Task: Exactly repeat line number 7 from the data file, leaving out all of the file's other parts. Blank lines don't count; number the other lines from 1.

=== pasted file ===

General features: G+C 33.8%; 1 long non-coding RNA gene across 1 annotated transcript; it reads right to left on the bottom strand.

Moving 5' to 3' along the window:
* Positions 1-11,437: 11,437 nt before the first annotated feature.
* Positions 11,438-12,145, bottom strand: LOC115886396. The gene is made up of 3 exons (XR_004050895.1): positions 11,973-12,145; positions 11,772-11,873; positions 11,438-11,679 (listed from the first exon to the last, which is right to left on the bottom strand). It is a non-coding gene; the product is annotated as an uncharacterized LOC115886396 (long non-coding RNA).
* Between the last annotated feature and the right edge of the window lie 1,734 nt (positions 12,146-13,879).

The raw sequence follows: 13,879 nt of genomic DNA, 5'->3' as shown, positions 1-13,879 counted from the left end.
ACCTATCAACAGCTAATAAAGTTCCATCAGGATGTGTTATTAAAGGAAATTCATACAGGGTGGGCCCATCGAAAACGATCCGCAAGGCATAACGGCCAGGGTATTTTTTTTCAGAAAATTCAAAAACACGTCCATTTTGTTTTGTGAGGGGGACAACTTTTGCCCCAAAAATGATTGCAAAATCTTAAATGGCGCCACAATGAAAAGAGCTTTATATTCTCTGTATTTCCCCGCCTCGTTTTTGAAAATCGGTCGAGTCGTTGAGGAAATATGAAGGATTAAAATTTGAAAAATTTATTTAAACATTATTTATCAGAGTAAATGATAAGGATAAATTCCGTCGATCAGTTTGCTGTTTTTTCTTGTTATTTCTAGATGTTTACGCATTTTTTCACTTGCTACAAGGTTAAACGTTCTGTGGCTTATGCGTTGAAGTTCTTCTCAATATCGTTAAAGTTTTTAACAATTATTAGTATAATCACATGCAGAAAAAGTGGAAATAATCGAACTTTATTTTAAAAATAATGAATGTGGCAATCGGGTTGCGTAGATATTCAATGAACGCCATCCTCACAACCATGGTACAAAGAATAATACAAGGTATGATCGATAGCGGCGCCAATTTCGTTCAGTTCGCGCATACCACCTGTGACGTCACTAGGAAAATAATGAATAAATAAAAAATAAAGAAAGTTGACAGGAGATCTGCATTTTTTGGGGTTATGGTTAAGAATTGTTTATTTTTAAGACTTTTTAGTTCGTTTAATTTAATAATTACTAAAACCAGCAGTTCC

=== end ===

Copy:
ACCTATCAACAGCTAATAAAGTTCCATCAGGATGTGTTATTAAAGGAAATTCATACAGGGTGGGCCCATCGAAAACGATCCGCAAGGCATAACGGCCAGGGTATTTTTTTTCAGAAAATTCAAAAACACGTCCATTTTGTTTTGTGAGGGGGACAACTTTTGCCCCAAAAATGATTGCAAAATCTTAAATGGCGCCACAATGAAAAGAGCTTTATATTCTCTGTATTTCCCCGCCTCGTTTTTGAAAATCGGTCGAGTCGTTGAGGAAATATGAAGGATTAAAATTTGAAAAATTTATTTAAACATTATTTATCAGAGTAAATGATAAGGATAAATTCCGTCGATCAGTTTGCTGTTTTTTCTTGTTATTTCTAGATGTTTACGCATTTTTTCACTTGCTACAAGGTTAAACGTTCTGTGGCTTATGCGTTGAAGTTCTTCTCAATATCGTTAAAGTTTTTAACAATTATTAGTATAATCACATGCAGAAAAAGTGGAAATAATCGAACTTTATTTTAAAAATAATGAATGTGGCAATCGGGTTGCGTAGATATTCAATGAACGCCATCCTCACAACCATGGTACAAAGAATAATACAAGGTATGATCGATAGCGGCGCCAATTTCGTTCAGTTCGCGCATACCACCTGTGACGTCACTAGGAAAATAATGAATAAATAAAAAATAAAGAAAGTTGACAGGAGATCTGCATTTTTTGGGGTTATGGTTAAGAATTGTTTATTTTTAAGACTTTTTAGTTCGTTTAATTTAATAATTACTAAAACCAGCAGTTCC